If any theatre producers are reading this, they may want to make a date to see "The Railway Man", the new movie starring Colin Firth and Nicole Kidman. It would make a better stage play than a movie. "The Railway Man" may seem like an epic tale—the fall of Singapore in 1942, the brutal construction of the Burma-Siam railway—but, essentially, it's a chamber piece.
There are four main characters: Eric Lomax, his new wife Patti, a fellow officer, and the man who tortured him. More than that, the narrative has a structure of classical simplicity: two encounters between two men trying to extract the truth from one another. The second time round, the roles are reversed, and the purpose of the questioning has changed entirely. But most of all, "The Railway Man" would work better in the theatre because the almost unspeakable violence that lies at the heart of it—the details of which are held back for as long as possible—could take place off-stage.
"The Railway Man" is based on the true story of a railway enthusiast and Royal Signals officer who was imprisoned in a Japanese prisoner-of-war camp and savagely tortured after it was discovered that he had built a makeshift radio. These experiences stay with Lomax long after he has returned to Britain and his fierce reticence about what happened—expertly rendered by Firth—threatens to wreck his new marriage. There are moments when the movie conveys the psychological torment by catching us unawares: in one scene, the Japanese interrogator from the 1940s enters Lomax's bedroom in the 1980s and leads him back to the camp and solitary confinement. In another, Nicole Kidman comes across a book of drawings on her husband's desk and, as she flicks through the pages, we glimpse a rapid, almost bewildering, succession of horrific sketches by Ronald Searle and others.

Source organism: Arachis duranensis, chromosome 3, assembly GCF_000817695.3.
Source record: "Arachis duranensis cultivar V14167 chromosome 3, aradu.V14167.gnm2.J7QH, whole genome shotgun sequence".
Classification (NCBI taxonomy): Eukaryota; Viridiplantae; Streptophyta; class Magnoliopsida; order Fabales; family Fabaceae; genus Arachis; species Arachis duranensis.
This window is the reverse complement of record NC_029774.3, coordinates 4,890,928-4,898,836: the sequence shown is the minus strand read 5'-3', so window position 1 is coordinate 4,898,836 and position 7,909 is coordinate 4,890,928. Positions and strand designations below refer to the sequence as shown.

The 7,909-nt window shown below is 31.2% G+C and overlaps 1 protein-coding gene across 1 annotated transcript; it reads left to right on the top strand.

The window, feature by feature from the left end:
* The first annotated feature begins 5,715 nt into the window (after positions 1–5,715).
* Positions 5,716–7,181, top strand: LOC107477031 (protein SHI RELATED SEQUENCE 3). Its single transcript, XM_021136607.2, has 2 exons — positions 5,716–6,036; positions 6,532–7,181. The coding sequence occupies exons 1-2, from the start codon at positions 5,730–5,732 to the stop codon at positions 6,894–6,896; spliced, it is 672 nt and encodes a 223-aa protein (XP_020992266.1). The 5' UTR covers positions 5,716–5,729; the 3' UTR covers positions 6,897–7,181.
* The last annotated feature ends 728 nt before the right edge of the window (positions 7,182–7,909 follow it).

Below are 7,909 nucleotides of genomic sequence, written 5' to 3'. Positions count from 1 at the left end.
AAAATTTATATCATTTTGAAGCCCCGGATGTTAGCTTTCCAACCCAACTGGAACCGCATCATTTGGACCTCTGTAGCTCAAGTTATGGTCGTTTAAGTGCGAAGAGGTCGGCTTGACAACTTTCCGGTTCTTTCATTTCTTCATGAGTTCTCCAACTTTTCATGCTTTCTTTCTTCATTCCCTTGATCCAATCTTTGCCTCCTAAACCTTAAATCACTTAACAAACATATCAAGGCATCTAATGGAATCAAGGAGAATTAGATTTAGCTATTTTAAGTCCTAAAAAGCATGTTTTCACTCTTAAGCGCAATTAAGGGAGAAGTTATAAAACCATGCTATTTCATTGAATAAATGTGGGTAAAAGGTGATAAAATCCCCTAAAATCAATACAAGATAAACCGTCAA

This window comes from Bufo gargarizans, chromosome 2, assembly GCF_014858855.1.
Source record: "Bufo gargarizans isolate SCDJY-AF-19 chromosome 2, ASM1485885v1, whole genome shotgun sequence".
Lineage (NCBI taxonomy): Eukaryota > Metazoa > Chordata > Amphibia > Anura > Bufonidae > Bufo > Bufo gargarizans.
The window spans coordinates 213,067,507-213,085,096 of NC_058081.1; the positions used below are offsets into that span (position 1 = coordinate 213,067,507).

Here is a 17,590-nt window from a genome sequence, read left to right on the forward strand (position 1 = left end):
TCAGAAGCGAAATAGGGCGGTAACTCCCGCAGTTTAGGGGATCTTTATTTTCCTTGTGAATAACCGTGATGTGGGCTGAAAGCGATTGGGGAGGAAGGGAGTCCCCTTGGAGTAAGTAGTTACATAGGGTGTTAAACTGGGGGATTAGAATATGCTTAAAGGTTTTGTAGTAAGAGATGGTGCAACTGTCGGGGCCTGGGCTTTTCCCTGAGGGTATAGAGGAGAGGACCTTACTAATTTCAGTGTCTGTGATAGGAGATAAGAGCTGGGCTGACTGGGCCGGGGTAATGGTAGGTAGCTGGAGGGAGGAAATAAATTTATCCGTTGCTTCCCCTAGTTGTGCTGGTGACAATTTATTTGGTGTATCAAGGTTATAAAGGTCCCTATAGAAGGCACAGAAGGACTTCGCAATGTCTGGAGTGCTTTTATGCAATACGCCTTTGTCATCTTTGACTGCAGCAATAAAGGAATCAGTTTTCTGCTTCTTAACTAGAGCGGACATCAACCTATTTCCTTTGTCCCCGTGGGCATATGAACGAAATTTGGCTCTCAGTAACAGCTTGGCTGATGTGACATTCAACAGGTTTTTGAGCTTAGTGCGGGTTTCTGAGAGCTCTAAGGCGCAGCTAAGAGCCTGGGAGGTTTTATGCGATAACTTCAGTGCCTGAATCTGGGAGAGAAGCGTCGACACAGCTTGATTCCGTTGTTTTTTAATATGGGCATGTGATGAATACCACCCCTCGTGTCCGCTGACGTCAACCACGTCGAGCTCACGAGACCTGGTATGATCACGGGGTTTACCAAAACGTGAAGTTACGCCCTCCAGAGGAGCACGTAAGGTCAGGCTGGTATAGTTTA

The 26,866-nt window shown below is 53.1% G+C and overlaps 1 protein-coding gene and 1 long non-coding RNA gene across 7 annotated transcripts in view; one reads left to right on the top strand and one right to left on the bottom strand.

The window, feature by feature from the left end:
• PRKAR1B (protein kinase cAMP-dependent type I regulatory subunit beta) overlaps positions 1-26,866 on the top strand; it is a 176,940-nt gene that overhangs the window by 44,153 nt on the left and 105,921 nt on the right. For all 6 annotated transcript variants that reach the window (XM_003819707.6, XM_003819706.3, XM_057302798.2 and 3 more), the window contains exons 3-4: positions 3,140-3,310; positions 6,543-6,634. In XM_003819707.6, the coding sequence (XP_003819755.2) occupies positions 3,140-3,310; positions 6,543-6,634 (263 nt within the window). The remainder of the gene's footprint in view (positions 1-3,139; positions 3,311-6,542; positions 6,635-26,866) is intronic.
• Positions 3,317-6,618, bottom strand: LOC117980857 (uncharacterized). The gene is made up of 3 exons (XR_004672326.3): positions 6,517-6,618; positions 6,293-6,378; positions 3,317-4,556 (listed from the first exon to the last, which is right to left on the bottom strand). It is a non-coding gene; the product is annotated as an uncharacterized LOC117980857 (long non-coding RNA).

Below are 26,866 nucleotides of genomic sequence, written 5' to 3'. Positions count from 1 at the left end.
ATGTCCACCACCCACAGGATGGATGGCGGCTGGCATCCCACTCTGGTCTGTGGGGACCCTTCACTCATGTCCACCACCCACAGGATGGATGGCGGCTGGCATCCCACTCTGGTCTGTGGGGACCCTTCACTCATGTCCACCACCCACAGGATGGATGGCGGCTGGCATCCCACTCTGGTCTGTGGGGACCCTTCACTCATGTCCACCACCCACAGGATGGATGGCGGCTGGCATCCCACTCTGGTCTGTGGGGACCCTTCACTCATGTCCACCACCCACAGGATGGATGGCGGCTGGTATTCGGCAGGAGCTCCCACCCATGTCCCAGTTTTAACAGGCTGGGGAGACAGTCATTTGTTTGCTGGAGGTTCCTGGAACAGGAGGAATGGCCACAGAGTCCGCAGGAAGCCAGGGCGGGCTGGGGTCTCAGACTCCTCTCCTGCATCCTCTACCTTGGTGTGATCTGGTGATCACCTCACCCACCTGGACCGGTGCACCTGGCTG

Both these moments create some dramatic detachment, but as we approach the climax of the movie, we run into its central contradiction. "The Railway Man" depicts in relentless detail the very thing that Lomax cannot bring himself to talk about. When it does so, we recoil from the scenes in two ways: the violence itself is repellent, but its graphic presentation inevitably diminishes the horror it is trying to describe. We are watching something from the outside. We are looking on. When dealing with anguish of this depth, the ancient Greeks knew something that modern filmmakers often forget: our imaginations are more deeply engaged by the actions we don't quite see.
The Railway Man opens in Britain on Jan 1st